Evaluating OpenFlow controllers

Many recent research projects have implemented prototypes in OpenFlow, in the form of increasingly sophisticated OpenFlow controllers. Due to the centralized nature of OpenFlow, it is not immediately obvious how such systems will scale as the size and complexity of the networks being controlled increases. In order to evaluate the performance of OpenFlow based networks, researchers at Stanford developed MiniNet. One of the shortcomings of MiniNet, however, is its inability to run on more than one machine, which limits the size of the network one can emulate. To address this shortcoming, my research group is developing an emulation environment that can emulate larger networks and, eventually, across multiple machines.

This project would demonstrate the utility of a multi-machine emulation environment by benchmarking application configurations that cannot be handled on MiniNet. In particular, a successful project would show that a MiniNet-based network was either unable to run an experiment at scale, or, more likely, leads to erroneous results when compared to the same experiment run across a real network. Conversely, the project would investigate whether the UCSD emulator was able to provide more accurate results.

Study the performance of 802.11ac devices

The 802.11 WiFi standard was recently extended to include ac, which dramatically increases the link rate. However, little has yet been published about the performance of ac devices, nor their energy efficiency. One potential project would be to measure the behavior of available 802.11ac equipment (not currently supported by the CSE APs to my knowledge) and compare it to the behavior of 802.11n. Are there interesting differences? Optimizations that can be made?

A TCP bakeoff

There are a zillion (yes, that is a precise number) different TCP variants currently supported by modern operating systems. In fact, most of today's OSes use different variants. It would be interesting to study how well each performs in various circumstances. A project might compare various flavors of TCP under different simulated network environments, in terms of performance and perhaps energy usage (of particular interest for mobile devices). Is TCP fundamentally energy efficient (e.g. in DC networks vs on mobile networks)?

Internet censorship

The Arab Spring has brought Internet censorhip back to light recently. Other famous examples include the Great Firewall of China. It might be interesting to study the prevalance of various forms of censorship. A project might measure Internet censorship between countries and within countries (e.g. different parts of China censor different parts of the web) using PlanetLab.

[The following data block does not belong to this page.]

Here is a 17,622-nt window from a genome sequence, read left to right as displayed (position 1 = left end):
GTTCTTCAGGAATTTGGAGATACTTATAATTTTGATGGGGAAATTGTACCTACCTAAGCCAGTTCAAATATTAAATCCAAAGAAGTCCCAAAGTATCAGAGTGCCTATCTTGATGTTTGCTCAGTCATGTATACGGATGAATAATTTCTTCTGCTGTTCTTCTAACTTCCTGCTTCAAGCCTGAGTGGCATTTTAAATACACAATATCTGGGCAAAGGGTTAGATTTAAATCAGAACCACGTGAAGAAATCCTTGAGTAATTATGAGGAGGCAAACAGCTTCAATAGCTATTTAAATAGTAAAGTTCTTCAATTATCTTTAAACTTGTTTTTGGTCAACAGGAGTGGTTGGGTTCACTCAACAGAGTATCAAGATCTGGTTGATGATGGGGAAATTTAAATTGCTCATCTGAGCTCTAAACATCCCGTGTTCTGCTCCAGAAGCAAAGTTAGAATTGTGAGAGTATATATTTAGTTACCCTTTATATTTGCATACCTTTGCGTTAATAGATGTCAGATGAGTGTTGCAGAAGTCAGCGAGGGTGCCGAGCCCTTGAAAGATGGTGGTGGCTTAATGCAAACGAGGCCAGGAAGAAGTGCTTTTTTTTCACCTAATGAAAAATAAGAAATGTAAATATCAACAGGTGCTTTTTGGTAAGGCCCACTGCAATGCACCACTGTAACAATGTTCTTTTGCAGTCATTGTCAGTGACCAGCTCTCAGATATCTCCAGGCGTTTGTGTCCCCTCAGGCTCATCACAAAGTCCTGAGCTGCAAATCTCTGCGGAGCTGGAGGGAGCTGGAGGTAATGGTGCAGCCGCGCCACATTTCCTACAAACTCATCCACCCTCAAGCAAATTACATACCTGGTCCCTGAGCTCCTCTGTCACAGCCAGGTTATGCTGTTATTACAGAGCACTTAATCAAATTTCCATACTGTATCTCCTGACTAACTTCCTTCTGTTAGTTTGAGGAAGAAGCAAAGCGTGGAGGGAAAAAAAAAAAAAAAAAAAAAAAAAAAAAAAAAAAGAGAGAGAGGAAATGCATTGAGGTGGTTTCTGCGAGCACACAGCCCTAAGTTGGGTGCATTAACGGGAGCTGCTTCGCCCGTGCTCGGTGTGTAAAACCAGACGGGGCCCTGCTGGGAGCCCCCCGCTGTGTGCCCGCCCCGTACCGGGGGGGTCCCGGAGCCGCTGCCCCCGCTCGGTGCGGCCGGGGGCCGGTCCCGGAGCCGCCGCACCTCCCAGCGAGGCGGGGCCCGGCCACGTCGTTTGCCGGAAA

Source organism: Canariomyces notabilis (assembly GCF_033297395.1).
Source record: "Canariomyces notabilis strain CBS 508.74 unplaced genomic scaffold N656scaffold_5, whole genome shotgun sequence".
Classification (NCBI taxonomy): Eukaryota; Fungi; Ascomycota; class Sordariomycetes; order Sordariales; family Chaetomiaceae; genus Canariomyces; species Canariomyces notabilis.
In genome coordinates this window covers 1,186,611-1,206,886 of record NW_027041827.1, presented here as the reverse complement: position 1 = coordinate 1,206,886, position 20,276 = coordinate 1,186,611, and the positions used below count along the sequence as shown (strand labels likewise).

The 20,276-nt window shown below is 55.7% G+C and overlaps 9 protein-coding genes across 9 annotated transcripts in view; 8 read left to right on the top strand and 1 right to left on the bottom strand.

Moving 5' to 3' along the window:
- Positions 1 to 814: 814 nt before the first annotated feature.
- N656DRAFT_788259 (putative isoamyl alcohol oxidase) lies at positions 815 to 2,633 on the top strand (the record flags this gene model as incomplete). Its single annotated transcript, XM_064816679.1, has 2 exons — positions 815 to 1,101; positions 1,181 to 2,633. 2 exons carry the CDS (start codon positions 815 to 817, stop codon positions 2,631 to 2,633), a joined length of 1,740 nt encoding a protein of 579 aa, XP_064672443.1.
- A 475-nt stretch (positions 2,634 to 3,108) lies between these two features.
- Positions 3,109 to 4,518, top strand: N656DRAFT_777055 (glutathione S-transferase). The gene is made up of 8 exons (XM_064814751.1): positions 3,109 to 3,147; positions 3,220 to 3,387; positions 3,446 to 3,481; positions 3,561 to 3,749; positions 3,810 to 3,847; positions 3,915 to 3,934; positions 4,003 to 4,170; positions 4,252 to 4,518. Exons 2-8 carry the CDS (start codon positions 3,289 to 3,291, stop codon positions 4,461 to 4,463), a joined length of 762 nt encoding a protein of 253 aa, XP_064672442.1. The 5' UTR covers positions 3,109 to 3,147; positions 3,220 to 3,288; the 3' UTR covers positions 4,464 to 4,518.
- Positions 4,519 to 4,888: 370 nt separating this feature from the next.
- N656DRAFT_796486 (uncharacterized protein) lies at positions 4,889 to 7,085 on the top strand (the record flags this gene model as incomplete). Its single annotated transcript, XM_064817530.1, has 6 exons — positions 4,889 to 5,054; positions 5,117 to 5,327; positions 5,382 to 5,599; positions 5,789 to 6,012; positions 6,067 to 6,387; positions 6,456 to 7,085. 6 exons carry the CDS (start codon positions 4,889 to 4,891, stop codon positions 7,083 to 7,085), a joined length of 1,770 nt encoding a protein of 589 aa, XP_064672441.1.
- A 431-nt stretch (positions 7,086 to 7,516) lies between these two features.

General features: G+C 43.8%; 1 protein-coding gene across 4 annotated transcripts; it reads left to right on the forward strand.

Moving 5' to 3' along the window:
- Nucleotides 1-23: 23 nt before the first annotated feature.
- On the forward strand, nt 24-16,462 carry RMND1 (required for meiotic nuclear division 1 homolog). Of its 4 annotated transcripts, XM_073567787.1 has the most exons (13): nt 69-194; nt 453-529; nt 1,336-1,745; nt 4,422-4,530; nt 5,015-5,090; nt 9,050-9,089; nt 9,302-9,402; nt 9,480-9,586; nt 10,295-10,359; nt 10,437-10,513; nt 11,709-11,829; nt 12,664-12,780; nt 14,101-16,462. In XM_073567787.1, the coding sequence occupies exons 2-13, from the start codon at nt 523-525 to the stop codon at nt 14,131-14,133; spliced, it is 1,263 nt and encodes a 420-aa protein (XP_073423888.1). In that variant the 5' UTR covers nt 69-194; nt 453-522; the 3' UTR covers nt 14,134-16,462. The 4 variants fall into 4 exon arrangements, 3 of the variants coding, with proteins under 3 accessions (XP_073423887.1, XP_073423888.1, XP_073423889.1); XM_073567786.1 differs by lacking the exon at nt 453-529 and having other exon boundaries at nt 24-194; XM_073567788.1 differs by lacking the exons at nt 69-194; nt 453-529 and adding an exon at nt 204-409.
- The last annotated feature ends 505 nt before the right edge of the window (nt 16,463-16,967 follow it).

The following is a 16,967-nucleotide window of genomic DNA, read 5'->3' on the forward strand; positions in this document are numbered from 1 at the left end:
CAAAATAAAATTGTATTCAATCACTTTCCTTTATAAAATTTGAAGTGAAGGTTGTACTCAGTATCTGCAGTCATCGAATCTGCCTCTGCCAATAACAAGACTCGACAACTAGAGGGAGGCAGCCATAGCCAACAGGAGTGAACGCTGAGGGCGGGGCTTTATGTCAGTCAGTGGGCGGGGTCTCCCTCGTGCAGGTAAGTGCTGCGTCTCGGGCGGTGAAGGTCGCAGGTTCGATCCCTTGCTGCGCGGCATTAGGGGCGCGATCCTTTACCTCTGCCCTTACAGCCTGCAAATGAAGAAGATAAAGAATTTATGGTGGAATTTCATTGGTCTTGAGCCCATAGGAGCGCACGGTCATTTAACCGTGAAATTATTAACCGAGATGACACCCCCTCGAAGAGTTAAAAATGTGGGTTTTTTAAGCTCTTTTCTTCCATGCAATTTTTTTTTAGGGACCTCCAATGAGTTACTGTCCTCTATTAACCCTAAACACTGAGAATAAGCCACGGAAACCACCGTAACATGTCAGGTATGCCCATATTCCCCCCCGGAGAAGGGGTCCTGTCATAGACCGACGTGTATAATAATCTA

DNS hijacking

A very popular form of redirection (e.g., by captive portals that want you to explicitly acknowledge Terms of Service) is DNS hijacking. A project might study how often this occurs, where (e.g. home networks vs starbucks networks vs PlanetLab nodes), and when. Are there security or performance concerns that arise because of the observed behavior?

Measuring the Bitcoin P2P network

The Bitcoin virtual currency has been in the news a lot recently. One of its underpinnings is a peer-to-peer network that broadcasts all transactions worldwide. A project might study the communications on this network. Are transactions from the same cluster broadcast from the same nodes? Where are these nodes? What other transactions do these nodes broadcast first? Can we put them in the same cluster? Can we de-anonymize transactions based on the same-node property?

Use Packetdrill to evaluate interesting application/features

Researchers at Google have recently developed Packetdrill, a tool for scripting precise tests for network stacks. They used it to find and fix several bugs in the Linux networking stack. You could use packetdrill to test the network stack of other OSes (which would require porting it) or other network devices (think NATs, firewalls, and various middleboxes). Alternatively, you could use it to design benchmarks for applications or services (perhaps see the suggestion below regarding reproducing prior research results).

Replicating prior results

Professor Nick McKeown at Stanford has had students in his class use the MiniNet network emulator to replicate published research results. You are welcome to do the same, by selecting an interesting research paper (either one we've read, one suggested by the Stanford course, or any other one that caught your eye, and attempting to repeat their results. Because you have all term to complete this project (as opposed to three weeks in the Stanford case) we expect that you would replicate several experiments from your chosen paper--or even produce interesting results that were not included in the original paper!

Other suggestions

The previous offering of CSE222A has a long list of project suggestions (only available from UCSD machines), some of which are no longer timely (i.e., recent work may have rendered some of the suggestions less interesting), but most would still make excellent starting points.

Last updated: Tue Mar 04 10:32:54 -0800 2014 [validate xhtml]